Men’s Basketball: All-around poor play sinks Huskies in first loss of season

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UConn head coach Dan Hurley speaks to media following the Huskies’ 91-72 loss to Iowa in the finals of the 2K Empire Classic at Madison Square Garden on Friday, Nov. 16, 2018. (Charlotte Lao/The Daily Campus)

UConn head coach Dan Hurley speaks to media following the Huskies’ 91-72 loss to Iowa in the finals of the 2K Empire Classic at Madison Square Garden on Friday, Nov. 16, 2018. (Charlotte Lao/The Daily Campus)

NEW YORK—What started as a game riddled with silly foul calls quickly spiraled into a sloppy, unorganized contest for the UConn men’s basketball team. Everything that made their victory against Syracuse possible—tough defense, sharp shooting and unrelenting intensity—seemingly disappeared overnight.

And the questionable foul calls didn’t go away, either. In fact, the frustration of the night’s officiating followed UConn head coach Dan Hurley through the tunnel following his ejection from the game with less than two minutes left on the game clock. Referee Bo Boroski handed Hurley his second technical after overhearing a conversation between him and Jalen Adams.

RELATED: Check out our recap of UConn’s loss to Iowa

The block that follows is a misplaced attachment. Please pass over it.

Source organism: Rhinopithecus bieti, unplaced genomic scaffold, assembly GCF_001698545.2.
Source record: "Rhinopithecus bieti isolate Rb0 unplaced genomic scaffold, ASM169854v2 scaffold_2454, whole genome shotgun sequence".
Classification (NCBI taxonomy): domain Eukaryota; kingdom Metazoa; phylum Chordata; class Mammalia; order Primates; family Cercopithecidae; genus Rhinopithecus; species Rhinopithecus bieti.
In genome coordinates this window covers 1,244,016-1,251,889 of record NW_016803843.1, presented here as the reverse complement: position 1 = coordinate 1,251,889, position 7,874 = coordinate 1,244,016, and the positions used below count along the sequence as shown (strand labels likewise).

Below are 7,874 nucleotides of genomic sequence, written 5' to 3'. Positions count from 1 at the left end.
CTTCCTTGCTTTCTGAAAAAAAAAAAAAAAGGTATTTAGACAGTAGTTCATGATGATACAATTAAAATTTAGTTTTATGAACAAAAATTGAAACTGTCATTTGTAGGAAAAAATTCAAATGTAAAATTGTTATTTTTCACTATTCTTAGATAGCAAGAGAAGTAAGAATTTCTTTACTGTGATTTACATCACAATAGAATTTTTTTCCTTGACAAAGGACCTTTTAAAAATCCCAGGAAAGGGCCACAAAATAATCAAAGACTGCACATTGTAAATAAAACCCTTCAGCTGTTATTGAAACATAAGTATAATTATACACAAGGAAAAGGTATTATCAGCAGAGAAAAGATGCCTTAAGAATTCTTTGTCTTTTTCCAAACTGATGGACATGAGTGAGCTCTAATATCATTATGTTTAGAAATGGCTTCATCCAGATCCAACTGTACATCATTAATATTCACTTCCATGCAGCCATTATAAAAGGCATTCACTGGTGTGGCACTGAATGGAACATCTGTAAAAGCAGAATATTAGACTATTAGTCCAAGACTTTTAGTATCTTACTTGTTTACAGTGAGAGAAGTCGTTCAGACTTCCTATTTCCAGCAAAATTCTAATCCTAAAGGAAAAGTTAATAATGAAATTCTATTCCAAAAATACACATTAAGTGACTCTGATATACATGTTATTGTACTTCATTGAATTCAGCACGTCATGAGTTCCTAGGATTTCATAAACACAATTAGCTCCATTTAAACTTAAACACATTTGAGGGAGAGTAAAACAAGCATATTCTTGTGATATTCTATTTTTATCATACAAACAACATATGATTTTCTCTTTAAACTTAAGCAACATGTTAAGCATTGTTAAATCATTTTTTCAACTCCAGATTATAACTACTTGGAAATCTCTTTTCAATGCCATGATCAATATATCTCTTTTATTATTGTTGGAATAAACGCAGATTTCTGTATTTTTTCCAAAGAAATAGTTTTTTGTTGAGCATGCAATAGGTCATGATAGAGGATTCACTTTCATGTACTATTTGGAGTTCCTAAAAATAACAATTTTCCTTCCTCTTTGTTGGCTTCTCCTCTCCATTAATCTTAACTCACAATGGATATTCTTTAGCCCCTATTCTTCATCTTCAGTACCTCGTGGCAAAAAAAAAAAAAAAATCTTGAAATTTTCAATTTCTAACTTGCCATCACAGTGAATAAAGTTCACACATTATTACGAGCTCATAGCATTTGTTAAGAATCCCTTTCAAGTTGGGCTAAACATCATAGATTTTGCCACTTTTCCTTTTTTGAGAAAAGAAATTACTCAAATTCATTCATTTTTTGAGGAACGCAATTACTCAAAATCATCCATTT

“Bo overheard a conversation I was having with a player on my team and felt that it was the appropriate decision,” Hurley said. “I have a hard job. The players have a hard job. Referees have a hard job. We all have to be held accountable for our actions.”

UConn indeed had a hard job—recover from an emotionally-draining win over a big-time rival and gear up to play a much bigger and more mature Iowa team. The Huskies regressed and dropped a 19-point contest, 91-72, that showed there is still a lot of work that needs to be done.

“It was our first adversity in a game, in terms of getting behind,” Hurley said. “It wasn’t selfishness that kicked in. These guys wanted this one so bad, that’s a team of guys that desperately wanted to win something… trusting each other is what’s made us good offensively. It got away from us today.”

Right from the start, it was evident that these weren’t the same Huskies that upset the Orange. UConn (3-1) turned the ball over on the first possession, and even though they struck first with a layup, they held the lead for just four minutes before the Hawkeyes (4-0) all but ran away with the game.

The offense struggled


Christian Vital penetrates the Iowa defense in an attempt to sink a layup. Vital scored 10 points in the loss. (Charlotte Lao/The Daily Campus)

Christian Vital penetrates the Iowa defense in an attempt to sink a layup. Vital scored 10 points in the loss. (Charlotte Lao/The Daily Campus)

What worked for the Huskies against Syracuse was that they were able to force turnovers on the defensive end and create offense before the Orange could even set their zone. Against Iowa, UConn forced only five turnovers in the first half and were too rushed on offense to get anything going.

“The ball was sticking, we took a lot of contested shots, we weren’t getting inside-out 3s,” Hurley said. “Part of it was the multiple defenses they threw at us. We got behind and it was our first time in that situation. We panicked a little bit.”